Family Medical Leave Discrimination Lawyers

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The Family and Medical Leave Act of 1993 (FMLA) was enacted to make sure that every employee, man or woman, was able to balance the demands of the workplace with the needs of their family.  It requires employers (of 50 employees or more) to provide the necessary unpaid leave to their employees so they can care for sick family members, or help care for new born children.  If you qualify under its provisions, you have a fundamental right to provide care for your family while still keeping you job security. 

I've Been Denied Leave By My Employer.  Is This Discrimination?

There are many factors that must be taken into account before you can answer that question.  An employer is only obligated to give very certain types of leave, by law, and those are all unpaid.  Paid vacation, minor sick leave, and the like, are completely the prerogative of the employer (though he still must not engage in discrimination when granting such types of leave). 

The unpaid leave required of employers under the FMLA is very specific, so make sure you actually have a right to the leave time before you do anything rash. 

Check the family / medical leave requirements 

First detemine whether you meet the requirements to quality for family / medical leave:

If you answered "yes" to all those questions, and your employer has refused to grant your leave request, he very likely may be in violation of the FMLA.  You should contact an employment lawyer immediately find out your options and how best to proceed.

What If I Answered No?

If you answered no to some of the questions above, all is not lost.  You should find out if your state or union has any additional protections above and beyond what is offered from FMLA.  Some employees who are not covered by the FMLA may be entitled to an additional leave, such as paid time off, because of a employer’s own policies, a union contract, state law, Worker’s Compensation or the Americans with Disabilities Act. Check your employee handbook or personnel policies or consult with an attorney about what other protections may be available to you.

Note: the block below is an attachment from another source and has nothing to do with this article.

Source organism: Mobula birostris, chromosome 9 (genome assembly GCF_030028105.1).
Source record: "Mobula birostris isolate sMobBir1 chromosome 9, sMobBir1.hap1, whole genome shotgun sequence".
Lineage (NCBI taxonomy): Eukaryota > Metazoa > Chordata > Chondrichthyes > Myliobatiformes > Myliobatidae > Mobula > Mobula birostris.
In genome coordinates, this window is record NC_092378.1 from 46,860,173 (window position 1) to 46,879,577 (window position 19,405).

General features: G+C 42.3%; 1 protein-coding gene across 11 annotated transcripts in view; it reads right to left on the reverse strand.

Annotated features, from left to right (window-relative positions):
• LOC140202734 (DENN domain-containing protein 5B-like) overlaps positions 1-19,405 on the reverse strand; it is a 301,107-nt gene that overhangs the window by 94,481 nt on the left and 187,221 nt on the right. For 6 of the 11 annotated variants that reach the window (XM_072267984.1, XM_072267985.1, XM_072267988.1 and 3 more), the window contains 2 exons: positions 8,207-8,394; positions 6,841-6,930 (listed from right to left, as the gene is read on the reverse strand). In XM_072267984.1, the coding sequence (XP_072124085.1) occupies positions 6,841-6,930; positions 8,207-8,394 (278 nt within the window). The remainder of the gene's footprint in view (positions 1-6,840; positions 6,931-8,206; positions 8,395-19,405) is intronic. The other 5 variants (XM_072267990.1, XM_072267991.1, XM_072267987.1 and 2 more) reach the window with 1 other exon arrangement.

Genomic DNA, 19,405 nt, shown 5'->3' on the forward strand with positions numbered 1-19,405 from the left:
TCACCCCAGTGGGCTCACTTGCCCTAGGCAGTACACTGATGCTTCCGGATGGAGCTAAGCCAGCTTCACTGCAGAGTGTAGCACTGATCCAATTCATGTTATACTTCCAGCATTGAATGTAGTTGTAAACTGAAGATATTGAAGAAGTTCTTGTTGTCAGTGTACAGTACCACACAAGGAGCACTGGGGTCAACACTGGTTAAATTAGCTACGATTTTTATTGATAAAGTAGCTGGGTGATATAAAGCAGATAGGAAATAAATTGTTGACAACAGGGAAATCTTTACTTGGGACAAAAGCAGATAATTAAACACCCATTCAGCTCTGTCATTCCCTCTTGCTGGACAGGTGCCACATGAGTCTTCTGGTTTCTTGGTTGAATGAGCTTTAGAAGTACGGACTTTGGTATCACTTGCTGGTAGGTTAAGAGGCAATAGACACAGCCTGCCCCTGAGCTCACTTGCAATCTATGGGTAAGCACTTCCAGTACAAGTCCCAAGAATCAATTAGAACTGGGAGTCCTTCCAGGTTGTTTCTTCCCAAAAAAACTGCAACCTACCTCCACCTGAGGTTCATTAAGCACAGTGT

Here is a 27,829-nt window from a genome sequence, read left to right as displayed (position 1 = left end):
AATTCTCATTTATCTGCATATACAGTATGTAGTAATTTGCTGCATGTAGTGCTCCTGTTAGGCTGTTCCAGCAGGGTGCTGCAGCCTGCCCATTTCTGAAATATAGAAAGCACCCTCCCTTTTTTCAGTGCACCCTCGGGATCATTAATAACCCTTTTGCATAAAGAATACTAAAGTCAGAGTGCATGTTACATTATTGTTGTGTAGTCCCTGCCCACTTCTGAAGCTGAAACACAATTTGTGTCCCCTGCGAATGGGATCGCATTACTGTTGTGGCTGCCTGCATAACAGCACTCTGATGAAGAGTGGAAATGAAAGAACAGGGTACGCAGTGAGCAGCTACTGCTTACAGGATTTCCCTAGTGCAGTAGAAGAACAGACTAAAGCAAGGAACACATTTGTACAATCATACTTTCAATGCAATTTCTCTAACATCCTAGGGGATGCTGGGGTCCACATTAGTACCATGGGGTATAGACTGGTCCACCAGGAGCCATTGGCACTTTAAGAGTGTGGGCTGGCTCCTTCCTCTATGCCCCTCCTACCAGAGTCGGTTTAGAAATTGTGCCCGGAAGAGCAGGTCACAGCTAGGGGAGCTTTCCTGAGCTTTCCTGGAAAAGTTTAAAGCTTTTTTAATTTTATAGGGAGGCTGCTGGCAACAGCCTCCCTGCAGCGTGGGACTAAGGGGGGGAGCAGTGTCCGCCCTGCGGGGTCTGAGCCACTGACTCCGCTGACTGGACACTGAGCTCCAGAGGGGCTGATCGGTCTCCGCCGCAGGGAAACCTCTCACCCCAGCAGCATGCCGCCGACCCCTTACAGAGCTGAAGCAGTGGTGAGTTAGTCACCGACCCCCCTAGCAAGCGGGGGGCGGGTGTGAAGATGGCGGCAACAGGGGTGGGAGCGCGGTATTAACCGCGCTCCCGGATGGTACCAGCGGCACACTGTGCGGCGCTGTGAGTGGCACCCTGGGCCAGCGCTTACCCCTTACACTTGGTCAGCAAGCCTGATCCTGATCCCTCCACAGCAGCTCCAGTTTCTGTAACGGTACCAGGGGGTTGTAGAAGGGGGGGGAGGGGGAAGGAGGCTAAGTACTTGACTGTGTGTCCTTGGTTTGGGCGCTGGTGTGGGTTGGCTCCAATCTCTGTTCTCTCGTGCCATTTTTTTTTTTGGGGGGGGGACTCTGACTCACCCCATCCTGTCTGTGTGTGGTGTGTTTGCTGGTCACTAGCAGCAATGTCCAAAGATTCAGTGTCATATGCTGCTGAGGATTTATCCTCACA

Remember to also keep paper records of everything you can.  When you request leave, do it in writing, and keep copies of everything you send or receive to your superiors, as well as any medical documentation.  This will go along way in helping your case.

If I Feel I've Been Discriminated Against, How Should I Proceed? 

There are several routes you can take.  If you are a union member, contact the shop steward to see if you have any special union arrangements with your company.  You can also file an internal grievance within your company, if it has such a system (most do).  Contact a human resource manager with your concerns.  But be warned, an HR manager may (and often is) be more concerned about the company then your well being. 

Contacting a Lawyer 

If you know you are covered by the FMLA and have been discriminated against, or if you are unsure of what rights you have, the easiest way to get advice that will definitely be in your best interest is to consult an employment attorney.  They will be able to explain all the subtleties between the different employment laws in your state.  This field is particularly difficult to navigate, and is full of over-lapping statutes, so a good lawyer will be essential for you to maximize your rights and protect your job.

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Last Modified: 03-22-2013 12:06 PM PDT

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